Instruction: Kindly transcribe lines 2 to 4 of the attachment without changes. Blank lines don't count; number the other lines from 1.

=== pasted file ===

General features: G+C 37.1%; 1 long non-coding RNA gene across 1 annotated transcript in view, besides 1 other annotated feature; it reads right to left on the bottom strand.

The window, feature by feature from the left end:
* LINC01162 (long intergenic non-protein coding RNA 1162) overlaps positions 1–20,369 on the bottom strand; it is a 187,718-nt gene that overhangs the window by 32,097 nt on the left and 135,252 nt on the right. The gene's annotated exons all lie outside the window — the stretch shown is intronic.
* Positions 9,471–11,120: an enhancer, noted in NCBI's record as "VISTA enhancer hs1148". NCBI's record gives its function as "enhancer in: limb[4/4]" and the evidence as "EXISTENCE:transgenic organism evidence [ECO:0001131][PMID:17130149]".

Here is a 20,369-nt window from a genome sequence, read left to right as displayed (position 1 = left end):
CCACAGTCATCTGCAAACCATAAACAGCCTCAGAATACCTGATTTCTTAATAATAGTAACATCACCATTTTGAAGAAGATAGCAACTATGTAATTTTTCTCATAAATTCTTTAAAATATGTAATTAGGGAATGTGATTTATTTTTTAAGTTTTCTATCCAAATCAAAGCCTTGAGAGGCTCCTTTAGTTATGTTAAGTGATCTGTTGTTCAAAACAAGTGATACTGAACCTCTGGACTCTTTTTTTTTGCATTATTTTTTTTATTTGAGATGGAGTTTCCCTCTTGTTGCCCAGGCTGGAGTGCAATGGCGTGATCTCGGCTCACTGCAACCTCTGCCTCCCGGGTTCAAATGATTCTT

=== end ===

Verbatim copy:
The window, feature by feature from the left end:
* LINC01162 (long intergenic non-protein coding RNA 1162) overlaps positions 1–20,369 on the bottom strand; it is a 187,718-nt gene that overhangs the window by 32,097 nt on the left and 135,252 nt on the right. The gene's annotated exons all lie outside the window — the stretch shown is intronic.
* Positions 9,471–11,120: an enhancer, noted in NCBI's record as "VISTA enhancer hs1148". NCBI's record gives its function as "enhancer in: limb[4/4]" and the evidence as "EXISTENCE:transgenic organism evidence [ECO:0001131][PMID:17130149]".